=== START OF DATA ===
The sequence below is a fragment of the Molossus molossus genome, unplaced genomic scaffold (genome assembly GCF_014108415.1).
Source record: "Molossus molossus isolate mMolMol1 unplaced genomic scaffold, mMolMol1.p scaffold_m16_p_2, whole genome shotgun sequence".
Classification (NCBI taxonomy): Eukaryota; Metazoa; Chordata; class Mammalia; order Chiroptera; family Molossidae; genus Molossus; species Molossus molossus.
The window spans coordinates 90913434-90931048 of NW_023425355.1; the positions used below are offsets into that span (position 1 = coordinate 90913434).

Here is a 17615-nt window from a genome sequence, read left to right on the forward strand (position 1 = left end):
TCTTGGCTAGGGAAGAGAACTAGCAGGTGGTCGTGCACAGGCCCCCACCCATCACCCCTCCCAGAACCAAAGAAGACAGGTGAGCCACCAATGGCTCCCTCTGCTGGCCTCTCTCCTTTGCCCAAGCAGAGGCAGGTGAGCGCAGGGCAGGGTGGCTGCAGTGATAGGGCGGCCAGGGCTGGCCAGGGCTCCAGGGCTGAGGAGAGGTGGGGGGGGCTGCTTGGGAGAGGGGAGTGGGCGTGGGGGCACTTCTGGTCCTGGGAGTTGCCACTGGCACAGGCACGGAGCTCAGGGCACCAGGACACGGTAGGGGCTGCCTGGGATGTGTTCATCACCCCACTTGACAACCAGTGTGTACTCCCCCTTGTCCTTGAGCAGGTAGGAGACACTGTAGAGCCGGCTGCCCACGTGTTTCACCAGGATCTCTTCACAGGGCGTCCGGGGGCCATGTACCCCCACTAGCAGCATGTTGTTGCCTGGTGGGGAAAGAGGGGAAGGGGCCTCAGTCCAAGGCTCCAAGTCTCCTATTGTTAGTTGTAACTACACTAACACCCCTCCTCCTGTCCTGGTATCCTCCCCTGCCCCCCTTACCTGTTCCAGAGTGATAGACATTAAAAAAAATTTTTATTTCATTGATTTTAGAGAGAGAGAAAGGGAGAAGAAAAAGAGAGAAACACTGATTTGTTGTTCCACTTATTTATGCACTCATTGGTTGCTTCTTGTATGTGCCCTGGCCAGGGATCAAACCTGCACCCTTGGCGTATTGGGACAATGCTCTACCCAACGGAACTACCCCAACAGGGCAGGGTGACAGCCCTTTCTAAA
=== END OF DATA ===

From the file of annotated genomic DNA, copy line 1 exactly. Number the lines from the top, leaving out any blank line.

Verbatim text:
The sequence below is a fragment of the Molossus molossus genome, unplaced genomic scaffold (genome assembly GCF_014108415.1).